updated on 15 February 2022
I've got a training contract interview coming up. I know that I need to wear formal/business attire, but what does that mean?
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First impressions are everything. As with most, if not all, job interviews it’s important that you present yourself professionally at your training contract interview, assessment centres or other parts of the recruitment process. Remember, that this advice applies to interviews taking place virtually and in person.
When a solicitor or barrister is in court or interacting with business clients, they will be wearing a suit. As a result, when you go for your interview, the best practice is to dress as though you are already doing the job. However, you’re right that there are often more subtleties to this than you might initially expect – especially for women.
Some people, sadly, get the dress code completely wrong, normally by not being smart enough. This will likely create a poor impression from the moment a candidate meets the law firm’s recruiter(s). City lawyers are business people and law firms’ clients expect their lawyers to look the part. Part of the job is projecting the image of a trusted adviser; not in a stuffy, Dickensian, bowler hat kind of way, but clients expect to see someone credible. While wearing our so-called ‘comfies’ (otherwise known as pyjamas) over the past two years working virtually has been acceptable to an extent, lawyers must always look professional when interacting with clients.
Therefore, graduate recruiters will also expect you to look the part when you turn up to your interview. You should wear a suit of some description – that could be a blazer/jacket and a shirt, with trousers or a skirt, or a suit dress. Comfortable yet smart shoes are also recommended; it’s so much easier to focus on feeling confident when you are comfortable in your clothes. If you want to wear heels, that’s up to you – but it’s by no means a necessity.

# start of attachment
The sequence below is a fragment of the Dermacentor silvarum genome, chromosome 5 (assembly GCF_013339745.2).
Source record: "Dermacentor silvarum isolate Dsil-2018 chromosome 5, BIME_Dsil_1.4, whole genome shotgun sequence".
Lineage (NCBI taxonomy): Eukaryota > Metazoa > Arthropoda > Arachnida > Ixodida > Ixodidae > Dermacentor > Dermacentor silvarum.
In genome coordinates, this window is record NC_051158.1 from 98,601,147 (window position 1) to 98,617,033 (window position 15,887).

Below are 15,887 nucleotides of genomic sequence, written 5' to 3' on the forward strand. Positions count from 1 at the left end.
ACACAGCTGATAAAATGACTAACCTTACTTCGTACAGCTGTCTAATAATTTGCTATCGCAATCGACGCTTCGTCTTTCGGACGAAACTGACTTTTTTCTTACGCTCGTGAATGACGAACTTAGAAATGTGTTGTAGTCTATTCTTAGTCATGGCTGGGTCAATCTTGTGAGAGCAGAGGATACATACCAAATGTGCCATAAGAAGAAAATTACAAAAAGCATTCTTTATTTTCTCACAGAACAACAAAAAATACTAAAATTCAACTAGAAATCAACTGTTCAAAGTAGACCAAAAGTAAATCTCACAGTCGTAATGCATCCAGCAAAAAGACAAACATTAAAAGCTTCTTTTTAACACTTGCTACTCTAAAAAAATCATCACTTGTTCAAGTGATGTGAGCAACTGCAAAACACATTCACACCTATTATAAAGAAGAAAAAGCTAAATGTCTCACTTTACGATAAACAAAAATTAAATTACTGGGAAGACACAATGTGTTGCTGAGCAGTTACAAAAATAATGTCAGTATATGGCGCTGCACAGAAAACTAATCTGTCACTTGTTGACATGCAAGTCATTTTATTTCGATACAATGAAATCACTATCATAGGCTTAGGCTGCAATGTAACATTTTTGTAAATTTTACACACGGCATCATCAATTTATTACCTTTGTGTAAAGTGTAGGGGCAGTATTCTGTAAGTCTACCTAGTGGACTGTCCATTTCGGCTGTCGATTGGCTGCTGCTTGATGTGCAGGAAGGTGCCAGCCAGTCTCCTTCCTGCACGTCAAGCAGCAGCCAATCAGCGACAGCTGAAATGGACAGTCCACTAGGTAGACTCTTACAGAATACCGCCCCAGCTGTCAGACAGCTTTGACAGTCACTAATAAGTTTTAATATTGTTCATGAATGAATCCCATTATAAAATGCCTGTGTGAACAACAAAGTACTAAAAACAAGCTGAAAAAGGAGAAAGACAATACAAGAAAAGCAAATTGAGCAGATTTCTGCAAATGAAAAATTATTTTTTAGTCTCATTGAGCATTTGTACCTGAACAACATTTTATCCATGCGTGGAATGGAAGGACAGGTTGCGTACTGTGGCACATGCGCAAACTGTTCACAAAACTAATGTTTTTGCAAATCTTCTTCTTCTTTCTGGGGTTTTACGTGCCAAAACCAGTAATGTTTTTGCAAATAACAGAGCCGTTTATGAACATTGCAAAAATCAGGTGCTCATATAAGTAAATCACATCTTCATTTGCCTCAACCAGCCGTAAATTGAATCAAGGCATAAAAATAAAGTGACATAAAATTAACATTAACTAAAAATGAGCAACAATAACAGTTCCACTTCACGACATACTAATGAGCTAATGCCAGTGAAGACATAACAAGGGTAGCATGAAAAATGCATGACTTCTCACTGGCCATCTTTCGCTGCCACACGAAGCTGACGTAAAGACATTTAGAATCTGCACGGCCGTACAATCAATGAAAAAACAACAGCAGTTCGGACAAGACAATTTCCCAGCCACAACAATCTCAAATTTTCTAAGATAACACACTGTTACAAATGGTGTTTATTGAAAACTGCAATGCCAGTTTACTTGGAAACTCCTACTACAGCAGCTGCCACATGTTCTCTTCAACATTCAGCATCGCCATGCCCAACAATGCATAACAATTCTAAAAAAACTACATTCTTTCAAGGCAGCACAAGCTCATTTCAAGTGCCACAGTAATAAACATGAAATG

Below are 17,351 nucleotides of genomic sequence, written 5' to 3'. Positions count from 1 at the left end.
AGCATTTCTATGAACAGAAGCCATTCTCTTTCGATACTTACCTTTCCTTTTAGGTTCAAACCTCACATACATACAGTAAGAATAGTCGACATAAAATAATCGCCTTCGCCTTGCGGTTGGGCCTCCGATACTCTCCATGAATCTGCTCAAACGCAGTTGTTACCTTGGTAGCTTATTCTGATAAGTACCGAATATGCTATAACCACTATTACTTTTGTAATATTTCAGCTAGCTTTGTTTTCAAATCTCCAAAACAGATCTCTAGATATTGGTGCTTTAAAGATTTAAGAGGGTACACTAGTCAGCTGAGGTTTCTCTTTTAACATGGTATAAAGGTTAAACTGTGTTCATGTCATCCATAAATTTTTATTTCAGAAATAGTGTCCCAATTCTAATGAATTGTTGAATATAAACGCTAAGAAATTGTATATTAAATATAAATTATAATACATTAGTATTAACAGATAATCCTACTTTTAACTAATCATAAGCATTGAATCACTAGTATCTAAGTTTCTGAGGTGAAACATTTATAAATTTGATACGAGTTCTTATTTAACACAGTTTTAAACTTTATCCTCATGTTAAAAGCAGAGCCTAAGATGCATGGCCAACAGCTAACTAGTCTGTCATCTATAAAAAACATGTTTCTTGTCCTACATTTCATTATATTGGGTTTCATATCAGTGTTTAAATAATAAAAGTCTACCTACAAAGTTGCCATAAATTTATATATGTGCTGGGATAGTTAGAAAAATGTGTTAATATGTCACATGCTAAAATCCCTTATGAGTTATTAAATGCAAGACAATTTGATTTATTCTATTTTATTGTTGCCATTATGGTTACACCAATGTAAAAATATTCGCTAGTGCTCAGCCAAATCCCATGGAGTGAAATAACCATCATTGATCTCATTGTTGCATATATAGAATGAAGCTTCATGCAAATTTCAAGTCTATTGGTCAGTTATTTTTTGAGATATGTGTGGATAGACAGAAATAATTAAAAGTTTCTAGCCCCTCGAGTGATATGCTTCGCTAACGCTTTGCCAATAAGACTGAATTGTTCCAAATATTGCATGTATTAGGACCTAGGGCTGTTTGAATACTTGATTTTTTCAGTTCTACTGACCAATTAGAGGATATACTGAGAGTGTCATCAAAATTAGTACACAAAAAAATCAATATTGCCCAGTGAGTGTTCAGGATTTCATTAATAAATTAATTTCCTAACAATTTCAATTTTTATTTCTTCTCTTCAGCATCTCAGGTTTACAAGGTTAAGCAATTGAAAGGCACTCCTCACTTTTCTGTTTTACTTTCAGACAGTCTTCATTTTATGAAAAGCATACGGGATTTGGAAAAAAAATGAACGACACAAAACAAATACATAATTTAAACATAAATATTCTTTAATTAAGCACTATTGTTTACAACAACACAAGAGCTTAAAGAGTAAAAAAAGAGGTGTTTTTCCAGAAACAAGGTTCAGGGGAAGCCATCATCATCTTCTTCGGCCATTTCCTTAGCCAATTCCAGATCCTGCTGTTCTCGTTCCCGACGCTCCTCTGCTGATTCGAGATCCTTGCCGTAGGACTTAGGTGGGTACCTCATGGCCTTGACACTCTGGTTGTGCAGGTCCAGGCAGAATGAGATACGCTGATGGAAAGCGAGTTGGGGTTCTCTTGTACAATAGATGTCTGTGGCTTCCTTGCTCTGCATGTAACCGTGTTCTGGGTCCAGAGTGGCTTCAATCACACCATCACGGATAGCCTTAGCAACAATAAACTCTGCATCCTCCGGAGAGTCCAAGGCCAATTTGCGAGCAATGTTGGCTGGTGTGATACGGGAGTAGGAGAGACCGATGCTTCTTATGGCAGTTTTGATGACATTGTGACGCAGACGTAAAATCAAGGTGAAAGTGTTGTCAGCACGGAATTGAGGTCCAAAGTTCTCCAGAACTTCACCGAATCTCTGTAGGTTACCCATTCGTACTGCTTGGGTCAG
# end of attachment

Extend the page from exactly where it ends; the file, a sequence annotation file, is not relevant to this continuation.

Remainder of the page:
Your clothes are not the only aspect of your outfit that you should consider – for example, ties, bags, headscarves, facemasks, necklaces and watches. Make sure you choose subtle items that won’t detract from you acing the interview! Hair should also be neat and, if applicable, facial hair must look professional.
You don’t need to worry about forking out on a bespoke outfit – there are plenty of good, reasonably priced options to be found on the high street.
Finally, it is worth noting that the dress code may vary slightly from firm to firm. For example, you might turn up to your interview to find that the office attire is more casual than what you are wearing. However, our advice is to attend your interview erring towards the smarter end of the spectrum, and if you later get the job and discover the firm to favour a more casual style, then adjust your wardrobe accordingly.
When it comes to interviews, it’s always better to go for fully formal business attire than underdress. If you’re accepted onto a firm’s training contract, you might also want to revisit this advice for your first day or until you’re told otherwise.
In the words of bestselling author Austin Kleon, “dress for the job you want.”
Good luck with your interviews!